In addition I sometimes use a capo, particularly for DADGAD. After over a month-and-a-half of torturous cursing I can finally do a reasonable rendition of Ed Gerhards arrangement of 'The Water is Wide', which is drop-D with a capo at the 2nd fret. I'd have liked to play that on some guitars being evaluated because I know precisely how it sounds on my cheap Chinese knock-off (having practised the blessed thing for weeks and weeks!) But no way would I put a capo on a shop display guitar. It would be nice if you could pay a deposit and like high-end hi-fi systems, actually take the guitar home and try it out for a few days. The fear of the guitar coming back with a capo mark/dent or different gauge strings though precludes this from ever happening.

So I have stopped looking any further as it simply muddies the water. I have high hopes for the Orsino, but won't buy on spec' alone. I have every suspicion it will be the 'one' but if not, the GA7 will be next-in-line.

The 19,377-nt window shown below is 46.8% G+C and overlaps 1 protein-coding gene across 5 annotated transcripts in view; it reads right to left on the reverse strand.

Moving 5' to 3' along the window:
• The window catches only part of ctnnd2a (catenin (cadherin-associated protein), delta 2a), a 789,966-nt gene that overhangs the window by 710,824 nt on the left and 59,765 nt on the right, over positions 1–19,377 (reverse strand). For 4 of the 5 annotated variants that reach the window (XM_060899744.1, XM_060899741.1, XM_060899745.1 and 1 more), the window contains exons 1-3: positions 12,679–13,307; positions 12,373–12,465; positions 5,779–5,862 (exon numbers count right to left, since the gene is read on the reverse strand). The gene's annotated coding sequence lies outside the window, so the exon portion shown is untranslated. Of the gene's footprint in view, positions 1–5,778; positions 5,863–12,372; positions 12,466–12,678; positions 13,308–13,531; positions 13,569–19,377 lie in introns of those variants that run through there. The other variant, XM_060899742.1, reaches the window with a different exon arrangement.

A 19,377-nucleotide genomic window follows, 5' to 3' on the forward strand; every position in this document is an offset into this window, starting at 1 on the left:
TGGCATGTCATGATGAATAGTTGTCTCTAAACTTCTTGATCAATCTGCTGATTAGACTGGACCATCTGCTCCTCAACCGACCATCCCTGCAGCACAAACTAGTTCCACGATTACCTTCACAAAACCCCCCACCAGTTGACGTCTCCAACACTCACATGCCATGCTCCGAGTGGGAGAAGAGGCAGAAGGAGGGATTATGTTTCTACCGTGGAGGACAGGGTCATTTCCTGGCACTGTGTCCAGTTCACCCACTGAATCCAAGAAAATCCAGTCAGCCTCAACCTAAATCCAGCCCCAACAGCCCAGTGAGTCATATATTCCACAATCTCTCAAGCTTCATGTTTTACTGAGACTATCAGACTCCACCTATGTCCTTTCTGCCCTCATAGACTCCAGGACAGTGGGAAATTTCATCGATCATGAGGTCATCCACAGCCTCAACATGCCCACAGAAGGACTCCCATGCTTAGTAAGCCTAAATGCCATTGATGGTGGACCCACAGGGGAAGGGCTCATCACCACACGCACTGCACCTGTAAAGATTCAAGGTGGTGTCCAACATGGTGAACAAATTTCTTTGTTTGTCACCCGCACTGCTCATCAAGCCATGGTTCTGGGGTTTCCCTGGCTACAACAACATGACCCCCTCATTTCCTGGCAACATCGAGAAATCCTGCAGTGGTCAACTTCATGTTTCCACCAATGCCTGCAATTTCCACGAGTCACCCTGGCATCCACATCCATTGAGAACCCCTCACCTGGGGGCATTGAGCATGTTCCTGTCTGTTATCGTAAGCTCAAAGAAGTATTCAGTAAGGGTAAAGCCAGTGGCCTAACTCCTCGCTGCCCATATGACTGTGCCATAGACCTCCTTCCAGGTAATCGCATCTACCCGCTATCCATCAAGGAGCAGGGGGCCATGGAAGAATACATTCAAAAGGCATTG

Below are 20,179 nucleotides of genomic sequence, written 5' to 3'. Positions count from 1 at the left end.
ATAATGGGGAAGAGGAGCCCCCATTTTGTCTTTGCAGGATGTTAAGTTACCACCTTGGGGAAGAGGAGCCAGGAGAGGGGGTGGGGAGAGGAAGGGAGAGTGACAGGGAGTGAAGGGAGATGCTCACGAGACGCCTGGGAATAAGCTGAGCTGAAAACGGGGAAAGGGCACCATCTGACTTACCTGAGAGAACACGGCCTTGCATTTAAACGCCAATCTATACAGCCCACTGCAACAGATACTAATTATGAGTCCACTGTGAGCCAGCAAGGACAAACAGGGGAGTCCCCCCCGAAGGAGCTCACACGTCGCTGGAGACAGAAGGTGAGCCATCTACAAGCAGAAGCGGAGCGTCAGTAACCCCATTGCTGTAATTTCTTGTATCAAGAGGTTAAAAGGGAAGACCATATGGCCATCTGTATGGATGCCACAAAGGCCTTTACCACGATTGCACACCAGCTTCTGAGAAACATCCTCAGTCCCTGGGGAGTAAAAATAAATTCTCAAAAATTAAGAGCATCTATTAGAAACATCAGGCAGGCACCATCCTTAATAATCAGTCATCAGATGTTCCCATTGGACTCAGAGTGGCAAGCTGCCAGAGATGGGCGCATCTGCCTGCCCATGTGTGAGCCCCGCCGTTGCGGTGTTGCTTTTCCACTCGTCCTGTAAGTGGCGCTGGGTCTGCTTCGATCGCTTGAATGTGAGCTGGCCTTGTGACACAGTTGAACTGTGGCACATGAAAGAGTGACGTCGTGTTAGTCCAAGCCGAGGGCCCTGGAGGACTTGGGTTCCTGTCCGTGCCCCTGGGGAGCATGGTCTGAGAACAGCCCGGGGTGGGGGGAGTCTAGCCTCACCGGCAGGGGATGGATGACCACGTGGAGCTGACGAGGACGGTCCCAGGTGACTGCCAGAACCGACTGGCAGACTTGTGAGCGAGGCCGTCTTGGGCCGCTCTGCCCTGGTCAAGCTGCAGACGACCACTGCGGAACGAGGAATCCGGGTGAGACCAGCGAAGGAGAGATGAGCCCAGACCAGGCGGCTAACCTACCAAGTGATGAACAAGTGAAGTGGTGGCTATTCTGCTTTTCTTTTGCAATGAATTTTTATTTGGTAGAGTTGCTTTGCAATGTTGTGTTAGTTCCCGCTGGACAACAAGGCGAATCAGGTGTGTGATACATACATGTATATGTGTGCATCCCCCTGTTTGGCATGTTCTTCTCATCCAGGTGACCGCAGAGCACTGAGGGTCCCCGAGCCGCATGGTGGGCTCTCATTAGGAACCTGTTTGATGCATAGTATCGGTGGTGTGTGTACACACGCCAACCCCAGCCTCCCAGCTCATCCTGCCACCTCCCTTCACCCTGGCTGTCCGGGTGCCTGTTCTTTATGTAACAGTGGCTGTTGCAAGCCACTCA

stevegreeny2
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Re: What steel string guitars to consider?

Postby stevegreeny2 » Tue Aug 28, 2012 12:26 am

I really can sympathise about trying out and buying guitars..... :(

Personally, for what it's worth, I like the Grand Auditorium/Baby Jumbo size for fingerstyle as well having as a cutaway.

I have a Taylor 214CE which I can highly recommend.

Also I have tried these (smaller bodies/cutaways):

Crafter GA15 (cedar top) - great sound for the money
Crafter GA18 (cedar top, solid rosewood back sides) - if you can find one!

Faith Neptune HiGloss

Best of Luck!

aviator
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Re: What steel string guitars to consider?

Postby aviator » Tue Aug 28, 2012 10:05 am

stevegreeny2 wrote:I really can sympathise about trying out and buying guitars..... :(

Personally, for what it's worth, I like the Grand Auditorium/Baby Jumbo size for fingerstyle as well having as a cutaway.

I have a Taylor 214CE which I can highly recommend.

Also I have tried these (smaller bodies/cutaways):